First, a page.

1049. Cognitive Outcomes after Intracranial Aneurysm Treatment with Flow Diversion
Authors: Kathryn Wagner, MD; Aditya Srivatsan, BS; Alina Mohanty, BS; Visish Srinivasan, MD; Jacob Cherian, MD; Robert James, MD; Stephen Chen, MD; Jeremiah Johnson, MD; Peter Kan, MD (Houston, TX)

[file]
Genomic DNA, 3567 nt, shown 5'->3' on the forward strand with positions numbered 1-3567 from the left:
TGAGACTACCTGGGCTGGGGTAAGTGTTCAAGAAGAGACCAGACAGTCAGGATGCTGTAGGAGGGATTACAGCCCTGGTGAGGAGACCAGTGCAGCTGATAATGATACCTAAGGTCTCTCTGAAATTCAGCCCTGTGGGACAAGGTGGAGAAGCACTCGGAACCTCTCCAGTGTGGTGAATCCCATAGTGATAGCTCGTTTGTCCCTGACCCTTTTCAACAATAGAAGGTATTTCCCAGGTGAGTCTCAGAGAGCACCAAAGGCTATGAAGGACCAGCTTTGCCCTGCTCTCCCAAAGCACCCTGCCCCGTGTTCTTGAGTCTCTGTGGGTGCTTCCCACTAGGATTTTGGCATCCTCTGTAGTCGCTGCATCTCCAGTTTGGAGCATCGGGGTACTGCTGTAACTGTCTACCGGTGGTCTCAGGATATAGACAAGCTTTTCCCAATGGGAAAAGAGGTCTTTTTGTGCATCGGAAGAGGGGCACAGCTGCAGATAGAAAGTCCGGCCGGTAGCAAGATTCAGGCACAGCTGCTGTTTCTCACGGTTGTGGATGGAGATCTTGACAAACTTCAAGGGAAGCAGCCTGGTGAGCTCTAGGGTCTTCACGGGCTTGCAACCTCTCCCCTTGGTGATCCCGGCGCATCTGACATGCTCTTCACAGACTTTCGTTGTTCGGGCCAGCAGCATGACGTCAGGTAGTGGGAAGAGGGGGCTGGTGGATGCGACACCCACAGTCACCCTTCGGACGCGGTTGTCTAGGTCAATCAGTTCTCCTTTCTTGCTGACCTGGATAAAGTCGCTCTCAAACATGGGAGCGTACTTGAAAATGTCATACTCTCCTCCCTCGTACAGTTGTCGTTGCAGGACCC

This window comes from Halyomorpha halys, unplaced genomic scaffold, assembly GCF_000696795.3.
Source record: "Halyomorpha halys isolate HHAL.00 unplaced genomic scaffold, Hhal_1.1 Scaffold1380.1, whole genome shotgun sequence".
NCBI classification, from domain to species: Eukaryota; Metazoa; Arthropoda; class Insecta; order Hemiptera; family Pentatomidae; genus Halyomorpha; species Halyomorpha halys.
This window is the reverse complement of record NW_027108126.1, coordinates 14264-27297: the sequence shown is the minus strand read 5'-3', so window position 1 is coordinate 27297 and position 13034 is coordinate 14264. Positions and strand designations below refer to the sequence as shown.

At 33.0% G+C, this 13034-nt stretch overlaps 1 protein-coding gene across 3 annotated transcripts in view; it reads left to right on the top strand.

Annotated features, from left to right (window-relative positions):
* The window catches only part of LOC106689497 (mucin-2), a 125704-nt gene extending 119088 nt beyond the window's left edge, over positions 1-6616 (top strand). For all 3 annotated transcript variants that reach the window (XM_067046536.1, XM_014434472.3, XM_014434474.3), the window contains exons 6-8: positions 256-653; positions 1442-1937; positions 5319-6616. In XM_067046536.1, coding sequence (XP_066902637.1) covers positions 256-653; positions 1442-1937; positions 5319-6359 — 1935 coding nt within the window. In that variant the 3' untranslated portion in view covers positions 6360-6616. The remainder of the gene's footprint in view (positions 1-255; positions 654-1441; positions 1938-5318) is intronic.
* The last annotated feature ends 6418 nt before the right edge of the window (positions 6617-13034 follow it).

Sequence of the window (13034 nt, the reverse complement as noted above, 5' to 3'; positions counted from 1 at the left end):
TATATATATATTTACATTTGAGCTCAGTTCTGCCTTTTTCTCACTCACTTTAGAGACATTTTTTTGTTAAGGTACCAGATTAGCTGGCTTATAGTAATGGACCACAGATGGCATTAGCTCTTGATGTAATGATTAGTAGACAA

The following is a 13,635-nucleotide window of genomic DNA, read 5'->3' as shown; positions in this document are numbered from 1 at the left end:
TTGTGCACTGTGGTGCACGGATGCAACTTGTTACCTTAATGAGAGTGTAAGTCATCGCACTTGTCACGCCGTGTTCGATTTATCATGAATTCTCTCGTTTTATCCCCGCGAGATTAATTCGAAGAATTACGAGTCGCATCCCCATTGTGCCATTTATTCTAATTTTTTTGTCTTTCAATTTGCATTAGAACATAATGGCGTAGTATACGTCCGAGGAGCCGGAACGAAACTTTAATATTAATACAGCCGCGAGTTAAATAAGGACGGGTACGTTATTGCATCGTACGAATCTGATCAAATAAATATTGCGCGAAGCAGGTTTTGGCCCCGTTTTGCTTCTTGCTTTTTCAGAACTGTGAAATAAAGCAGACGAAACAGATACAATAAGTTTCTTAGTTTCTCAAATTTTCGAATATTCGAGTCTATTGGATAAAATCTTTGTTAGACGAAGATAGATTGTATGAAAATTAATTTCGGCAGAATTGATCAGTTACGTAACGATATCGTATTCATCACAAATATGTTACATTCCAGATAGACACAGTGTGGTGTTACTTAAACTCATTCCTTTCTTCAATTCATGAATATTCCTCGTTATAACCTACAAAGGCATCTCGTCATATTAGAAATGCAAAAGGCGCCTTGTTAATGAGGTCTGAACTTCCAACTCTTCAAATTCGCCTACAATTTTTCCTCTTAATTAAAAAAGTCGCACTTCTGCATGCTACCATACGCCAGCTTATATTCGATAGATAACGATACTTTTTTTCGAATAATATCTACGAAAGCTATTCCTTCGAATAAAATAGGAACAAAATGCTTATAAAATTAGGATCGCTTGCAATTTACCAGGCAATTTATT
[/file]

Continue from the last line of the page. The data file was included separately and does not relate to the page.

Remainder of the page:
Introduction: Flow diversion is increasingly used to treat a variety of intracranial aneurysms with good efficacy and outcomes. However, there is radiographic evidence this treatment is maybe associated with a larger burden of radiographic thromboembolic events compared to other endovascular modalities. The clinical significance of these changes remains unknown. In this study, we present neurocognitive performance of a cohort of patients before and after endovascular aneurysm treatment with flow diversion. This is the first study of cognitive outcomes after aneurysm treatment with flow diversion. Methods: We prospectively collected data on cognitive function using the Montreal Cognitive Assessment (MoCA) tool in patients undergoing endovascular aneurysm treatment with flow diversion. Patients completed the MoCA prior to intervention, at one month after treatment, and again at six months after the procedure. All patients with aneurysms treated with flow diversion were included, regardless of age, functional status, aneurysm location or morphology. A repeated measures linear mixed effects model was used to compare pre-intervention and post-intervention cognitive status at the time intervals outlined. Results: Thirty patients who underwent endovascular aneurysm treatment with flow diversion from June 2017-present had pre and post-treatment MOCA scores. There was no difference between baseline and post-procedure MoCA score at any time interval (p>0.05). The MoCA score at baseline, one month post-procedure, and six months post-procedure was 26.1, 26.2, and 25.5 respectively. There was also no difference between pre- and post- procedure score on any individual domain of the instrument (Visuospacial. Naming, Memory, Attention, Language, Abstraction, Delayed recall, and Orientation, p>0.05). Conclusion: Flow diversion is increasingly used in the treatment of intracranial aneurysms. While there may be radiographic evidence of small silent ischemic changes on MRI after treatment, our study suggests that this does not alter neurocognitive function. Larger patient samples and longer follow up are needed to confirm these findings.